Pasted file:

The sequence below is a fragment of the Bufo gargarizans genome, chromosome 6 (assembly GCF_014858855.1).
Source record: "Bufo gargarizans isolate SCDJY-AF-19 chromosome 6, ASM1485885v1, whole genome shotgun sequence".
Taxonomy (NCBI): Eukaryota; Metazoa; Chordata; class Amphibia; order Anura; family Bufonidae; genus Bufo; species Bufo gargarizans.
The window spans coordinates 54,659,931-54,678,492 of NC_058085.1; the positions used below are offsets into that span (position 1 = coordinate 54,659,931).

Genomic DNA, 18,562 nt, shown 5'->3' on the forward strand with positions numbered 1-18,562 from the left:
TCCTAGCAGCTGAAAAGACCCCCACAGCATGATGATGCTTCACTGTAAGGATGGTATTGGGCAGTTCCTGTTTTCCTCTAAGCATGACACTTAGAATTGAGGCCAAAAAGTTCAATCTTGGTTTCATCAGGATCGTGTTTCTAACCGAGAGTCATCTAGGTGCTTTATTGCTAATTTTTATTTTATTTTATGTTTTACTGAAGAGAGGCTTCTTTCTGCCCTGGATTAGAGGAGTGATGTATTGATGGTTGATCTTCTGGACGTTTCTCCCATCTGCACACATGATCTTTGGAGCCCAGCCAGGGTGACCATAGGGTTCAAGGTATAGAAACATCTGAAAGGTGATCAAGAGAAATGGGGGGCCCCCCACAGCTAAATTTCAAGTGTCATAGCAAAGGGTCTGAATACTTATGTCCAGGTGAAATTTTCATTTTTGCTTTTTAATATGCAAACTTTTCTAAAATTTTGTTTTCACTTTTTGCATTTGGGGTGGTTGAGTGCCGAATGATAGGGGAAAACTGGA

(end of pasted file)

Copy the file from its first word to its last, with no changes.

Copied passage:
The sequence below is a fragment of the Bufo gargarizans genome, chromosome 6 (assembly GCF_014858855.1).
Source record: "Bufo gargarizans isolate SCDJY-AF-19 chromosome 6, ASM1485885v1, whole genome shotgun sequence".
Taxonomy (NCBI): Eukaryota; Metazoa; Chordata; class Amphibia; order Anura; family Bufonidae; genus Bufo; species Bufo gargarizans.
The window spans coordinates 54,659,931-54,678,492 of NC_058085.1; the positions used below are offsets into that span (position 1 = coordinate 54,659,931).

Genomic DNA, 18,562 nt, shown 5'->3' on the forward strand with positions numbered 1-18,562 from the left:
TCCTAGCAGCTGAAAAGACCCCCACAGCATGATGATGCTTCACTGTAAGGATGGTATTGGGCAGTTCCTGTTTTCCTCTAAGCATGACACTTAGAATTGAGGCCAAAAAGTTCAATCTTGGTTTCATCAGGATCGTGTTTCTAACCGAGAGTCATCTAGGTGCTTTATTGCTAATTTTTATTTTATTTTATGTTTTACTGAAGAGAGGCTTCTTTCTGCCCTGGATTAGAGGAGTGATGTATTGATGGTTGATCTTCTGGACGTTTCTCCCATCTGCACACATGATCTTTGGAGCCCAGCCAGGGTGACCATAGGGTTCAAGGTATAGAAACATCTGAAAGGTGATCAAGAGAAATGGGGGGCCCCCCACAGCTAAATTTCAAGTGTCATAGCAAAGGGTCTGAATACTTATGTCCAGGTGAAATTTTCATTTTTGCTTTTTAATATGCAAACTTTTCTAAAATTTTGTTTTCACTTTTTGCATTTGGGGTGGTTGAGTGCCGAATGATAGGGGAAAACTGGA